speaking extemporaneously.

1 Feb

I had the opportunity to attend this year’s Convocation at Meadville/Lombard – our Unitarian Universalist seminary located in Chicago. It was rejuvenating to be with colleagues – connecting with old friends and making new ones. It was enlightening to learn more about my role as Teaching Pastor to a Meadville student (who will be an intern at First U next year!). And it was challenging to bump up against something that I have been struggling with and to realize that I just need to do it – embrace the change and do it.

That “it” is to begin preaching extemporaneously. Without a script, and outside the pulpit.

I have felt confined during sermons – feeling as though my hand motions cannot be seen very well, feeling rooted to one spot when I really want to be moving around. And while I like the safety of having a script, I also am aware that it is when I go off script that service becomes more alive, more vibrant.

Worship in a Unitarian Universalist congregation is grounded in the relationship that the minister has with those gathered. I think that after overcoming an initial period of discomfort and struggle, my preaching will improve as I take what I have spent time learning and processing and deliver it within the context of that relationship at that very moment.

It may take more time on my part, at least in the beginning – more work to prepare, contemplate, and process the sermon. I am excited by this aspect, too, because I think it will help me to go deeper into the topic. It will be difficult for me to leave the safety of the pulpit and the script but I am looking forward to the challenge because I think it will bring the congregation and I into better relationship and make for better worship.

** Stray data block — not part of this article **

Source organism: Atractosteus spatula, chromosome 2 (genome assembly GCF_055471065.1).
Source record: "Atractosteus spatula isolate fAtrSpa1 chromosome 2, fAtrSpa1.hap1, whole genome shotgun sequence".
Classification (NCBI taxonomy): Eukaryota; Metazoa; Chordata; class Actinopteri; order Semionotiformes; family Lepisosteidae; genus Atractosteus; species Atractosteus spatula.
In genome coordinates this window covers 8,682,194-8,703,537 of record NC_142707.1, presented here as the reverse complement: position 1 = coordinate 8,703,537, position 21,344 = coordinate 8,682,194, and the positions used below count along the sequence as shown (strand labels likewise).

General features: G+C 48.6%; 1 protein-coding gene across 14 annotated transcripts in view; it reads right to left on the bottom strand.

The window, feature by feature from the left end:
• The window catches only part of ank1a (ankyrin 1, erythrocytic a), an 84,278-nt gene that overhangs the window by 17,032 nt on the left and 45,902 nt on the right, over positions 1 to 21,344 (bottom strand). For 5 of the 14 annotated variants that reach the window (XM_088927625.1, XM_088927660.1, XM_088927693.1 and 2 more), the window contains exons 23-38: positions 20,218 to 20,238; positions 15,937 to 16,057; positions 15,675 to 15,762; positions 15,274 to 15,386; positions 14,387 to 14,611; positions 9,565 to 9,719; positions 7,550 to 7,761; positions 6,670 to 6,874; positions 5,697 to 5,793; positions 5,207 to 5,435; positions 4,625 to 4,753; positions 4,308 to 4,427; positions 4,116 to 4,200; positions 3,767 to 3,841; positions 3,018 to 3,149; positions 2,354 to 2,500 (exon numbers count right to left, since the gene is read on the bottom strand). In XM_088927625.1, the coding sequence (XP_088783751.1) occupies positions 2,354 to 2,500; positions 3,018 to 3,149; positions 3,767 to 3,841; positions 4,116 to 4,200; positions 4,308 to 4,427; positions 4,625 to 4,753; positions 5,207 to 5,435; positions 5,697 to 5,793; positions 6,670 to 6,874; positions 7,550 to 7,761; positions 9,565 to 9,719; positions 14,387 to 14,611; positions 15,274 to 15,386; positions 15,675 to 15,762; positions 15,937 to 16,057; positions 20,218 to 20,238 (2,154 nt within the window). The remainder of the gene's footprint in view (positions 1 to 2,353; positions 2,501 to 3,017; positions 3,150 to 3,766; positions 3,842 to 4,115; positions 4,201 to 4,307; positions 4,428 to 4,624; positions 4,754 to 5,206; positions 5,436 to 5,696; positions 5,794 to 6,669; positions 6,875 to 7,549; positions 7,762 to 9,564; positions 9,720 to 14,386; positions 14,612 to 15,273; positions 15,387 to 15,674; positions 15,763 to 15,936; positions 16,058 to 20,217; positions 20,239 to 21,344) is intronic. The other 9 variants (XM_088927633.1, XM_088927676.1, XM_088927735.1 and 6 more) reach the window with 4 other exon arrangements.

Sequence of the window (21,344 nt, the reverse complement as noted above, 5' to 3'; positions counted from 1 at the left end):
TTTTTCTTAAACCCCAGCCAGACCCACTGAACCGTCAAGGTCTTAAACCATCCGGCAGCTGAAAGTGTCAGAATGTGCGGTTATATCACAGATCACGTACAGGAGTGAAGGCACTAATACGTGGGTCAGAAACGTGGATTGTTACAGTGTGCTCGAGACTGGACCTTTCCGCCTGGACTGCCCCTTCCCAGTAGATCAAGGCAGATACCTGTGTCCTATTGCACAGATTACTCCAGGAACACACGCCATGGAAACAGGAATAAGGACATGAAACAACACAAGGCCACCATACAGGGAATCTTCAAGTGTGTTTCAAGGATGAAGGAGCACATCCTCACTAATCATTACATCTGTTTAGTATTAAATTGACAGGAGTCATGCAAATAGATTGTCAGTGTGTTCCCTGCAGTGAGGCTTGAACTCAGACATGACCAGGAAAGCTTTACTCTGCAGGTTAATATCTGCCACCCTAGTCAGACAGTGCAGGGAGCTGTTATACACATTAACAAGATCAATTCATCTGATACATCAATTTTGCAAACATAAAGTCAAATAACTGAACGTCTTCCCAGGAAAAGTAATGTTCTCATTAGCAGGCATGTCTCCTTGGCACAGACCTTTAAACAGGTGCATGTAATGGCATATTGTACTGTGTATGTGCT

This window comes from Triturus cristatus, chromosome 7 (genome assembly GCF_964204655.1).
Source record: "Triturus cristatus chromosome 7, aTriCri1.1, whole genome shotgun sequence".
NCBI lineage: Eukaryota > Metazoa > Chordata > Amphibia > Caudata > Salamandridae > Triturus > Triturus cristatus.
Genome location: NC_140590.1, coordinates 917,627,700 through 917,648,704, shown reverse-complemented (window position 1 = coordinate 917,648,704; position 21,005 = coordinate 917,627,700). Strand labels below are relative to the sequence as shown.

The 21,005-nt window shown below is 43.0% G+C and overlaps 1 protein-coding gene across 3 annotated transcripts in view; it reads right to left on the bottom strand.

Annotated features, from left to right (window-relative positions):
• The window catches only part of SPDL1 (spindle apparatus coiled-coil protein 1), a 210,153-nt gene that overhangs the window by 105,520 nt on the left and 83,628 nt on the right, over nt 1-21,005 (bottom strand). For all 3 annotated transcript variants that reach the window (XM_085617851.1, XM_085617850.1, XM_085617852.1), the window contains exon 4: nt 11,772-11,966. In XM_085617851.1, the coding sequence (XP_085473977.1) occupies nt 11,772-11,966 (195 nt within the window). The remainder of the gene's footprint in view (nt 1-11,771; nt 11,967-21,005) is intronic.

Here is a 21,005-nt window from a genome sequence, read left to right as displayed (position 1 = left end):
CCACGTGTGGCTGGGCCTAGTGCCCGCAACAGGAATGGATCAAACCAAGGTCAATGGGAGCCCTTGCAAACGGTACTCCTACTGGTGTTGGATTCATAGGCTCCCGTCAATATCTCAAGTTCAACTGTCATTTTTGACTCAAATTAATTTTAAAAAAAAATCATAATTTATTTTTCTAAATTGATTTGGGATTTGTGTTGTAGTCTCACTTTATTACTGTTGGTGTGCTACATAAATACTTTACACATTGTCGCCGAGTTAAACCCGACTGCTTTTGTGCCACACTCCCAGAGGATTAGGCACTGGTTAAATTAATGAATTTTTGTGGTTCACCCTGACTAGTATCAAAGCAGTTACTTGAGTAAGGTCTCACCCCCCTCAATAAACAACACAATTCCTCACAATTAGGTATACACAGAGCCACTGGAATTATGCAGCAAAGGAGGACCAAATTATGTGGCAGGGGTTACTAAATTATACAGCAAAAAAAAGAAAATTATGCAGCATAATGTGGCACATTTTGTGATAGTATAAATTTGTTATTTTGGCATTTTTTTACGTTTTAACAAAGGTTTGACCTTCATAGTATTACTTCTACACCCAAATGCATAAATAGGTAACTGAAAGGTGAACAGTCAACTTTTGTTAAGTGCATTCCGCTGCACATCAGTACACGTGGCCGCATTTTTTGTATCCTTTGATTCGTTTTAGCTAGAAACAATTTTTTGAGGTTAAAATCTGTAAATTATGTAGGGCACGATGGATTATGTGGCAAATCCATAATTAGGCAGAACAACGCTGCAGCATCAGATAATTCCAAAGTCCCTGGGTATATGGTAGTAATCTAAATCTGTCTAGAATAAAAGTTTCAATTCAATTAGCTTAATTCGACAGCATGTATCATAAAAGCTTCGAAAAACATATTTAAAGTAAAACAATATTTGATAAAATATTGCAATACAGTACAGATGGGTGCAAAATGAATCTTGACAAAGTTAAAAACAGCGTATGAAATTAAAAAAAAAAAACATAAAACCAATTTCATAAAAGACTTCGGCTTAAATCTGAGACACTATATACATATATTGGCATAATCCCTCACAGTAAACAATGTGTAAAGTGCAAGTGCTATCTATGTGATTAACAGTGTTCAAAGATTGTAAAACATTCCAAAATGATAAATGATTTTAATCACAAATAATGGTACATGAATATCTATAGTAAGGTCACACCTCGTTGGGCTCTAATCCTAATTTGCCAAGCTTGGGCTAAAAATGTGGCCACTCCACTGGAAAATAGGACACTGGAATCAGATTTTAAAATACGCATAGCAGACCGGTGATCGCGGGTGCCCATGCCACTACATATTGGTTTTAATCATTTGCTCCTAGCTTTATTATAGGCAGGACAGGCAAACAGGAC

This move to extemporaneous preaching brought with it another realization: the question of attire. When I began at First U 2.5 years ago, I began to robe for worship for the first time in my ministry. I had several reasons for doing so: I wanted to create a feeling that what we do on Sunday mornings is special, that it is time set aside.  I felt that the liturgical robe would help. I also wanted a ritual for myself such that I put on the robe for worship, and then take it off for interactions during coffee hour. And there were some more practical reasons: Women ministers struggle with the constant critique of what we wear and how we present ourselves. I did not want my new ministry with a new congregation to be distracted by what I wore.

Now, as my relationship with the congregation deepens, I have found myself feeling confined, rather than freed, by the liturgical robe. It makes me feel stuck to the pulpit, it creates difficulties in interacting with the kids.  And for better or for worse it makes me feel like I am wearing a potato sack.

So there will also be another change starting this Sunday. Not only will I be delivering the sermon extemporaneously, not from behind the pulpit, but I will no longer be wearing the liturgical robe except for ceremonial occasions.

Sunday mornings are going to be a bit different. It is scary for me, and so very exciting.

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